• Kōtoku-in: Located in Kamakura, one can admire and marvel at the grand presentation of the monumental statue of Great Buddha, when standing within the grounds of this unique Buddhist temple. Originating from the 13th century, the towering bronze statue sits peacefully as one of the most famous icons in Japan. Within the temple’s history, the original building that used to house the statue was repeatedly damaged and ruined by numerous storms, and then finally washed away in the tsunami following the 1498 earthquake. Since then, Kōtoku-in has stood proud in the open air, as a uniquely presented temple. Imposing and elegant, Kōtoku-in is a distinctive and intimidating sight, but ultimately brings a welcome sentiment of peace and tranquility to those who visit it.

Best Neighborhoods in Tokyo

  • Harajuku: When conjuring a vision of Harajuku, one might think of brightly colored hair, wild cartoonish street culture, and the far-reaching influence of anime. However, despite its wild reputation, Harajuku is also well-known for being an international hub of fresh Japanese youth culture, quirky unique fashion, and full of diverse eateries and restaurants. With streets lined with independent boutiques and cafés, as well as large international chain stores with high-end luxury products, the neighborhood of Harajuku marries the modernity of the West with its own uniquely cool Japanese flavor.

  • Shimokitazawa: In 2014, Vogue Magazine dubbed Shimokitazawa as the coolest neighborhood in the world. Although it is tempting to argue that a mainstream magazine like Vogue cannot hold the deciding vote on what is and isn’t cool, there is no argument that Shimokitazawa doesn’t have its own unique, fresh flavor, making it easy to give the imposing title of “coolest neighborhood in the world.” In contrast to the fashion of Harajuku or the neon-soaked streets of Shinjuku, Shimokitazawa provides a laid-back, youthful, and bohemian vibe. Packed full of funky bars, restaurants, and indie stores, Shimokitazawa also proudly offers an eclectic bunch of diverse restaurants and a coffee scene that rivals Melbourne or Seattle. Whether you are looking for a thrift store or Thai eatery, you can definitely find it here in Shimokitazawa.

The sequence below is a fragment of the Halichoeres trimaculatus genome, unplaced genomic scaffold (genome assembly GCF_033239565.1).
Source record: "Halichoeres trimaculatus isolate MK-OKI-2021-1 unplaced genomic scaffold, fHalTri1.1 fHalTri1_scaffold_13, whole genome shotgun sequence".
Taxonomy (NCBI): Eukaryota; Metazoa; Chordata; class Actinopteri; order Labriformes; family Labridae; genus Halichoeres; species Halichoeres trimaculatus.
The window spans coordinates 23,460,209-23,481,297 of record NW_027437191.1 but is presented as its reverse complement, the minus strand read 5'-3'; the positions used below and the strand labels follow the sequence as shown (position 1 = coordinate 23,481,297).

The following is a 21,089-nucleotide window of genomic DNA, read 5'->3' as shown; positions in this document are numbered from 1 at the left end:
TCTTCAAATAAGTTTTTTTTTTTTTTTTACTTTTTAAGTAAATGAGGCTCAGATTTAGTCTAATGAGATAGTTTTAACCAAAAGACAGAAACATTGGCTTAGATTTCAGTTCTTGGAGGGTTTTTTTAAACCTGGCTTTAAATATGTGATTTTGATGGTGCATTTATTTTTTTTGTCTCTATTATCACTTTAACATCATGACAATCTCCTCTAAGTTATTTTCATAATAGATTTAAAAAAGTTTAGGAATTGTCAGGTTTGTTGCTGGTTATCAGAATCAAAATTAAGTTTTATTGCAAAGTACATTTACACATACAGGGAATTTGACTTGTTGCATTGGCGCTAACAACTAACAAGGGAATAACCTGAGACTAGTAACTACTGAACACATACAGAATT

Home-types in Tokyo Prefecture

Tokyo Prefecture has a variety of property types for you to consider when booking a trip. Here are the most popular property types in Tokyo Prefecture:

Points of interests in Tokyo Prefecture

Tokyo Prefecture has several popular points of interest for you to check out when visiting the area. Here are the most popular points of interest in Tokyo Prefecture: